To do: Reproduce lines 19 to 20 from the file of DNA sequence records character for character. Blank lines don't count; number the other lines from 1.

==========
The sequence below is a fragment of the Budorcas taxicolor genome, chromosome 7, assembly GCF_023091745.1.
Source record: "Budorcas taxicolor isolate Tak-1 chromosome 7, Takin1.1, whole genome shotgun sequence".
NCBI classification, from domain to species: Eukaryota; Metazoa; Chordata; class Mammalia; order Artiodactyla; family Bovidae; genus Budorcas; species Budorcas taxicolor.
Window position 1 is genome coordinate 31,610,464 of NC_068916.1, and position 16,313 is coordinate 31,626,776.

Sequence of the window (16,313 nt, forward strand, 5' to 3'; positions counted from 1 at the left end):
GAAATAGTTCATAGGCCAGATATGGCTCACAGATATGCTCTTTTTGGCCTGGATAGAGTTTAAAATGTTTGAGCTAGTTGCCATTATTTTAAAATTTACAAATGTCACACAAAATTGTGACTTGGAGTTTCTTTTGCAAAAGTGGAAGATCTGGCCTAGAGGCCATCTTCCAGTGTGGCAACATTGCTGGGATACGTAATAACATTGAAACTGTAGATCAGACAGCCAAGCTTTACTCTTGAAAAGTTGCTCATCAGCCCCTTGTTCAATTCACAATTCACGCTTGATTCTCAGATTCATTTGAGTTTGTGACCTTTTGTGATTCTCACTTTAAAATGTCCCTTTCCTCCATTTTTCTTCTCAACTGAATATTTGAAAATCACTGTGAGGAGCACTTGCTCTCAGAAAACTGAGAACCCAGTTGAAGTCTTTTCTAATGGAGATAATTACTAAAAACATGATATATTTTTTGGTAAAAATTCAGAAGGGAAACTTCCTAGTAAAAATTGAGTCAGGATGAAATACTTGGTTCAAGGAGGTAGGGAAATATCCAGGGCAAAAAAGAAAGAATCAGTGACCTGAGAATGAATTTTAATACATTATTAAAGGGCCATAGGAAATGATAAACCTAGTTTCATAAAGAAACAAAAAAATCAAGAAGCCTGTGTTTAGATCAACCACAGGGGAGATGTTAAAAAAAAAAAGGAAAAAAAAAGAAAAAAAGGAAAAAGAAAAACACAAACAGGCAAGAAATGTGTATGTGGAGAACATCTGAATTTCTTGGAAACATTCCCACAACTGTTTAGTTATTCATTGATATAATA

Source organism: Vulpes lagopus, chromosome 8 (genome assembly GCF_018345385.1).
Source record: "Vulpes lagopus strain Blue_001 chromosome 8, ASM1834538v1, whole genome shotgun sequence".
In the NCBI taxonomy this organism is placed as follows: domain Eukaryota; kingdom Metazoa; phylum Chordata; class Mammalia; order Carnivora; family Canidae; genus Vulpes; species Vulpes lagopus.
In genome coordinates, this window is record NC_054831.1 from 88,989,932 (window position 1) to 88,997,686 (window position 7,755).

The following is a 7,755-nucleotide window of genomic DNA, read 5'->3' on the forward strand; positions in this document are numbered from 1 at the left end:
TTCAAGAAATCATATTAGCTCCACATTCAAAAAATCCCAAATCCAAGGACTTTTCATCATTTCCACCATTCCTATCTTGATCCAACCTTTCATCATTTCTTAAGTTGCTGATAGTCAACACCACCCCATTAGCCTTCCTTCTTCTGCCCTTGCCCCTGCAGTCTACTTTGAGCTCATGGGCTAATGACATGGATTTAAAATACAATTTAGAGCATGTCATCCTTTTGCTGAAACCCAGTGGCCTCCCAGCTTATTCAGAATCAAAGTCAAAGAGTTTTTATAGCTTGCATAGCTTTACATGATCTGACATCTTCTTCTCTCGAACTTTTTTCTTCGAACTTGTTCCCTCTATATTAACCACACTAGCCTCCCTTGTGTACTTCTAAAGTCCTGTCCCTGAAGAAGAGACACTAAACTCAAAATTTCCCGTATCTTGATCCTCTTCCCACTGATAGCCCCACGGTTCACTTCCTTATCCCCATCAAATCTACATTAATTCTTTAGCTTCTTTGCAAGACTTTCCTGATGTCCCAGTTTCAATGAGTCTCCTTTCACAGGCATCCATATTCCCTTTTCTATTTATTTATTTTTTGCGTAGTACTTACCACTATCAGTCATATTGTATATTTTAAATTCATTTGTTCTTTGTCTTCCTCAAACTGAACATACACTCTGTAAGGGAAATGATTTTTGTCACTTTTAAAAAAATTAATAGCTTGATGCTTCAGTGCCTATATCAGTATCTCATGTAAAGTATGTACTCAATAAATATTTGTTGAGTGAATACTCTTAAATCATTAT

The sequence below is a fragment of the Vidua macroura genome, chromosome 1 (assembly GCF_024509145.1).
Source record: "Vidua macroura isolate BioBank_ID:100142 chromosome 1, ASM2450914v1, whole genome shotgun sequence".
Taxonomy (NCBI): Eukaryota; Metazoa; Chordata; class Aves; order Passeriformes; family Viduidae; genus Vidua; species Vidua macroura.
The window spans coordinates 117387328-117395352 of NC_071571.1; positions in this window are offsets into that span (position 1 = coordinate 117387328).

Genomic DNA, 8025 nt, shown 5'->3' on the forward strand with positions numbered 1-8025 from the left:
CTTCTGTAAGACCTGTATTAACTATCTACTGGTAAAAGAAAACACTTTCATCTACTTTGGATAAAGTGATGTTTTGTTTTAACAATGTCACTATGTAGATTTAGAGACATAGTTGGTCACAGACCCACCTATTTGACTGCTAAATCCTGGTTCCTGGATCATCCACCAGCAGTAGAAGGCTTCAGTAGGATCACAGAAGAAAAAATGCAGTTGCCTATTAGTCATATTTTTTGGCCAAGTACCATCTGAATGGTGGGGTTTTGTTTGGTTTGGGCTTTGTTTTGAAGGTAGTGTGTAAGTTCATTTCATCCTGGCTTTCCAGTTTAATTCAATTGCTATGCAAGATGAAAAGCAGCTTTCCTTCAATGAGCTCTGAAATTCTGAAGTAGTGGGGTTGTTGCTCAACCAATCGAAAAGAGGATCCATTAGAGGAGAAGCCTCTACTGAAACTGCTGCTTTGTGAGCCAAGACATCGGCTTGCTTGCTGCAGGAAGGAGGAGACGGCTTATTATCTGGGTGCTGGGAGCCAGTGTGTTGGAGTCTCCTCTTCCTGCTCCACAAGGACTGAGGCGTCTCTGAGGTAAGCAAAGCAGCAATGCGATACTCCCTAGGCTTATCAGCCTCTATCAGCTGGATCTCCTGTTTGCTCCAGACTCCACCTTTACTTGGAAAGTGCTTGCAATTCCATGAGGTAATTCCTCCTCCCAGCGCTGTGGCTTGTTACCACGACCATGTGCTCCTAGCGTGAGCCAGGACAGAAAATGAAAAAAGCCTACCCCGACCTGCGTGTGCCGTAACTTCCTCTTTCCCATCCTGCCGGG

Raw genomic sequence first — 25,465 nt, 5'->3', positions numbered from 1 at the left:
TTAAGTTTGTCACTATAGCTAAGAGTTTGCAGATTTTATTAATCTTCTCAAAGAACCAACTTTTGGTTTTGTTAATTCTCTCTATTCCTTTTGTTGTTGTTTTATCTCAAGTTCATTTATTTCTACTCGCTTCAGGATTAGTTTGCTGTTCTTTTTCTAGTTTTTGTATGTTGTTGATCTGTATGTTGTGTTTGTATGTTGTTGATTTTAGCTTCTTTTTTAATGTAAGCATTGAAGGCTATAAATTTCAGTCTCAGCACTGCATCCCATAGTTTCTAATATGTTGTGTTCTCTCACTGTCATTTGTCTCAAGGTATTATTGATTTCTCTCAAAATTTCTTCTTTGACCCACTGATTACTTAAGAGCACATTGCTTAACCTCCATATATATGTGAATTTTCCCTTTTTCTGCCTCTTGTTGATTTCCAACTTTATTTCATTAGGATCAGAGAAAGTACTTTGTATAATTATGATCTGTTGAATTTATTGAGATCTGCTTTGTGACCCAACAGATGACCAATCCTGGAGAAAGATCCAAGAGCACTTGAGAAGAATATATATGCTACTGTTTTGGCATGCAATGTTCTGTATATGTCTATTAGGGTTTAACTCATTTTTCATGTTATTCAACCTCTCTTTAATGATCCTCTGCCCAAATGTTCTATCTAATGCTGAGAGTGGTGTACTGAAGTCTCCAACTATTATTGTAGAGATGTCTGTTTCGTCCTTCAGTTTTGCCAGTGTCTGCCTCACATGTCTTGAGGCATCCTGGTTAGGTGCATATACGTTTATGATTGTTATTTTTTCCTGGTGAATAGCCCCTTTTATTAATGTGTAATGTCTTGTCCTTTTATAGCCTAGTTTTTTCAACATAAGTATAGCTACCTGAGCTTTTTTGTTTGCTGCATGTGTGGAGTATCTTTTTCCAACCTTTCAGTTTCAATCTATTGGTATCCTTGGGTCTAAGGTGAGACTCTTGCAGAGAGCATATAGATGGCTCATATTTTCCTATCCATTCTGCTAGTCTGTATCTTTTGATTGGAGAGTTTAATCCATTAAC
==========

Raw genomic sequence first — 25,465 nt, 5'->3', positions numbered from 1 at the left:
TTAAGTTTGTCACTATAGCTAAGAGTTTGCAGATTTTATTAATCTTCTCAAAGAACCAACTTTTGGTTTTGTTAATTCTCTCTATTCCTTTTGTTGTTGTTTTATCTCAAGTTCATTTATTTCTACTCGCTTCAGGATTAGTTTGCTGTTCTTTTTCTAGTTTTTGTATGTTGTTGATCTGTATGTTGTGTTTGTATGTTGTTGATTTTAGCTTCTTTTTTAATGTAAGCATTGAAGGCTATAAATTTCAGTCTCAGCACTGCATCCCATAGTTTCTAATATGTTGTGTTCTCTCACTGTCATTTGTCTCAAGGTATTATTGATTTCTCTCAAAATTTCTTCTTTGACCCACTGATTACTTAAGAGCACATTGCTTAACCTCCATATATATGTGAATTTTCCCTTTTTCTGCCTCTTGTTGATTTCCAACTTTATTTCATTAGGATCAGAGAAAGTACTTTGTATAATTATGATCTGTTGAATTTATTGAGATCTGCTTTGTGACCCAACAGATGACCAATCCTGGAGAAAGATCCAAGAGCACTTGAGAAGAATATATATGCTACTGTTTTGGCATGCAATGTTCTGTATATGTCTATTAGGGTTTAACTCATTTTTCATGTTATTCAACCTCTCTTTAATGATCCTCTGCCCAAATGTTCTATCTAATGCTGAGAGTGGTGTACTGAAGTCTCCAACTATTATTGTAGAGATGTCTGTTTCGTCCTTCAGTTTTGCCAGTGTCTGCCTCACATGTCTTGAGGCATCCTGGTTAGGTGCATATACGTTTATGATTGTTATTTTTTCCTGGTGAATAGCCCCTTTTATTAATGTGTAATGTCTTGTCCTTTTATAGCCTAGTTTTTTCAACATAAGTATAGCTACCTGAGCTTTTTTGTTTGCTGCATGTGTGGAGTATCTTTTTCCAACCTTTCAGTTTCAATCTATTGGTATCCTTGGGTCTAAGGTGAGACTCTTGCAGAGAGCATATAGATGGCTCATATTTTCCTATCCATTCTGCTAGTCTGTATCTTTTGATTGGAGAGTTTAATCCATTAAC